The wolf, in the meantime, had pushed and pulled and bitten at the stone, and had worked so long that he had set his feet at liberty and had drawn them once more out of the cleft. Full of anger and rage he hurried after the musician and wanted to tear him to pieces. When the fox saw him running, he began to lament, and cried with all his might, "Brother wolf, come to my help, the musician has betrayed me!" The wolf drew down the little tree, bit the cord in two, and freed the fox, who went with him to take revenge on the musician. They found the tied-up hare, whom likewise they delivered, and then they all sought the enemy together.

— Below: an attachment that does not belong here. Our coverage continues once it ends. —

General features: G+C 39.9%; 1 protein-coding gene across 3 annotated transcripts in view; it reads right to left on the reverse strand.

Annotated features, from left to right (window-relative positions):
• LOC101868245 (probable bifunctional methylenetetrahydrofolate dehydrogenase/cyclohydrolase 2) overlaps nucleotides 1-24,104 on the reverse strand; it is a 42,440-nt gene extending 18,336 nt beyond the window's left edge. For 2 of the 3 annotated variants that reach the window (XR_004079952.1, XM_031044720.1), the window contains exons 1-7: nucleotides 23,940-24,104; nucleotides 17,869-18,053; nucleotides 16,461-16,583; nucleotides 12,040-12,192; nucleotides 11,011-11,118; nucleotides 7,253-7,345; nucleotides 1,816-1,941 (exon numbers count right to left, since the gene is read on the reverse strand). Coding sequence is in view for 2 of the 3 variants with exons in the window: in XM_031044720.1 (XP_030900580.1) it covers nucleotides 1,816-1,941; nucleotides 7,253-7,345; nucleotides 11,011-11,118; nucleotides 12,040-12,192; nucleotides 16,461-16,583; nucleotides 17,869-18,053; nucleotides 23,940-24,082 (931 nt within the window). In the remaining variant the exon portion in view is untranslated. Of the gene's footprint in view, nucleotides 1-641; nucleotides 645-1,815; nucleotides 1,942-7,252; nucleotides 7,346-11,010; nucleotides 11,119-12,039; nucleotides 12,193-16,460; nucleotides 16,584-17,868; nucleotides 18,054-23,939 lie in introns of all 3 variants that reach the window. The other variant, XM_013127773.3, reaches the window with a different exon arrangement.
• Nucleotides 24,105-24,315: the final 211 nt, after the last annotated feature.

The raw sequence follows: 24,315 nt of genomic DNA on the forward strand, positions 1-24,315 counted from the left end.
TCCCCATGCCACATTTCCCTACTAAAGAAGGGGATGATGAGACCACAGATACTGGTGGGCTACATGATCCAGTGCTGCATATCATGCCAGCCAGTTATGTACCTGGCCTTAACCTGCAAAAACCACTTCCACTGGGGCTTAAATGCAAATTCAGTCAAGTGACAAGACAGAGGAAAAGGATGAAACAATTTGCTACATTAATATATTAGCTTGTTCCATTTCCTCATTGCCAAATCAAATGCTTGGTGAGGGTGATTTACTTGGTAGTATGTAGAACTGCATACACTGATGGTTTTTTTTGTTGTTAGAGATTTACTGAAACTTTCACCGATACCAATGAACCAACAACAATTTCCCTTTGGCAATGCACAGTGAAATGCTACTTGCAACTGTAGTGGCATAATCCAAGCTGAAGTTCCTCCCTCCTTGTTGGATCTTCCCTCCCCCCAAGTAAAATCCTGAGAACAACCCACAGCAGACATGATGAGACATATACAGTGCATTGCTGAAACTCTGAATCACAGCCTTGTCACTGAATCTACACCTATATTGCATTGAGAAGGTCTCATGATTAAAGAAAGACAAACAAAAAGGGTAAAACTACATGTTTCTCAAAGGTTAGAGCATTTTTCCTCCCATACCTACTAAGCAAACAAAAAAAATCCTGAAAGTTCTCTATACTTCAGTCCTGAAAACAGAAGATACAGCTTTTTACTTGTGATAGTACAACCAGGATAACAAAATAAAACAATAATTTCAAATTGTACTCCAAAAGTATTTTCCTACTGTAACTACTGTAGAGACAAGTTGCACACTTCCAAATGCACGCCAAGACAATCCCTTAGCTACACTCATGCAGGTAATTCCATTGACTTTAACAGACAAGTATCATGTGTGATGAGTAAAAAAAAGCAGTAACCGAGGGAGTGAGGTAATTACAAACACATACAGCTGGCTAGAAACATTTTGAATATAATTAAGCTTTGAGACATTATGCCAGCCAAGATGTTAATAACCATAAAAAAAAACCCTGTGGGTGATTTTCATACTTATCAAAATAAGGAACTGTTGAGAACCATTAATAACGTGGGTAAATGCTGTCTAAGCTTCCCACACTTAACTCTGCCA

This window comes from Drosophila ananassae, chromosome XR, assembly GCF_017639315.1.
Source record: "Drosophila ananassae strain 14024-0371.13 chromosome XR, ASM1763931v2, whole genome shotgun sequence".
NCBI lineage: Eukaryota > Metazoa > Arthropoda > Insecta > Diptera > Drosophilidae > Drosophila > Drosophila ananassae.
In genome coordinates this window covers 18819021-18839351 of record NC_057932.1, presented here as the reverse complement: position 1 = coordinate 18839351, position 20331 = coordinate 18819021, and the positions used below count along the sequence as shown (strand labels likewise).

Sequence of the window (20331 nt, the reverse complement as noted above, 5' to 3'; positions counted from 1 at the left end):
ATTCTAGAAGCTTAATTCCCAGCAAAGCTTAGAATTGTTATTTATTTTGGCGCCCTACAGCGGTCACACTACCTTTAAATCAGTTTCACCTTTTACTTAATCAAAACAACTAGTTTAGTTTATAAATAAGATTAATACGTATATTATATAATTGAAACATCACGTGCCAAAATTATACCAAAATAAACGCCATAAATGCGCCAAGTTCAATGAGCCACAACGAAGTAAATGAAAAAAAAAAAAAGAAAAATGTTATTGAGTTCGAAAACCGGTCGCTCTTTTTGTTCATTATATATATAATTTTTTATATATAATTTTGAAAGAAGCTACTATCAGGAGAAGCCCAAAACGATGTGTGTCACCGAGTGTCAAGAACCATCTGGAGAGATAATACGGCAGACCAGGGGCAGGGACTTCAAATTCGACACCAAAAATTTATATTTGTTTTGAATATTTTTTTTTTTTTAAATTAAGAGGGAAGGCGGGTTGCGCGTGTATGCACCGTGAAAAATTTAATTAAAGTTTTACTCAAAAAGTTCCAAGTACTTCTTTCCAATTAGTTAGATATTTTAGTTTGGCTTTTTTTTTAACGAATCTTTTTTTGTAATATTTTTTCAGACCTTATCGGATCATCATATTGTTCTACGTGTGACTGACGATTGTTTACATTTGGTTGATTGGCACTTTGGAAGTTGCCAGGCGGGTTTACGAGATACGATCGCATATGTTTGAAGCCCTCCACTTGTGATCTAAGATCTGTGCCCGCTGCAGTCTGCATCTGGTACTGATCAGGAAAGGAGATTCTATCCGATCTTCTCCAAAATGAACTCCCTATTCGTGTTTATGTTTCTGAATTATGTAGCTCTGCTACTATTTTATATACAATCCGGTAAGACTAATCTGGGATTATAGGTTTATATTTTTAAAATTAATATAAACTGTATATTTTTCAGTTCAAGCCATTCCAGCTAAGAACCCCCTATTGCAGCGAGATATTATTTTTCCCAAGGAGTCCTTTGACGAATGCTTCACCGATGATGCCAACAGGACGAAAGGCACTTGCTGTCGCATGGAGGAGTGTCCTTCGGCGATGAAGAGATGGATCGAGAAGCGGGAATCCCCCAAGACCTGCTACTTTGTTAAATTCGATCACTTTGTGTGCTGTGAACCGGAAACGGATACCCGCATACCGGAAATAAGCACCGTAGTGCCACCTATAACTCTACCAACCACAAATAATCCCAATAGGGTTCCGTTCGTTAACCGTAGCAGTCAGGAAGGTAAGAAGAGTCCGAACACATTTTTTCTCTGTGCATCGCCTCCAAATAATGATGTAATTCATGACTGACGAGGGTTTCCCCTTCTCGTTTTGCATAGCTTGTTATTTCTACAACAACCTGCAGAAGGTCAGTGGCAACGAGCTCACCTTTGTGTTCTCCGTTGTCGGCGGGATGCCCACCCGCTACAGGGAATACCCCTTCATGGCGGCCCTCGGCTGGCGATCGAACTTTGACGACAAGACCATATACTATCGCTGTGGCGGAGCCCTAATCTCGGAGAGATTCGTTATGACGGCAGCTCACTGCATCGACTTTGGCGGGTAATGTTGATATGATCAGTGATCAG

The musician had once more played his fiddle as he went on his way, and this time he had been more fortunate. The sound reached the ears of a poor wood-cutter, who instantly, whether he would or no, gave up his work and came with his hatchet under his arm to listen to the music. "At last comes the right companion," said the musician, "for I was seeking a human being, and no wild beast." And he began and played so beautifully and delightfully that the poor man stood there as if bewitched, and his heart leaped with gladness. And as he thus stood, the wolf, the fox, and the hare came up, and he saw well that they had some evil design. So he raised his glittering axe and placed himself before the musician, as if to say, "Whoso wishes to touch him let him beware, for he will have to do with me!" Then the beasts were terrified and ran back into the forest. The musician, however, played once more to the man out of gratitude, and then went onwards.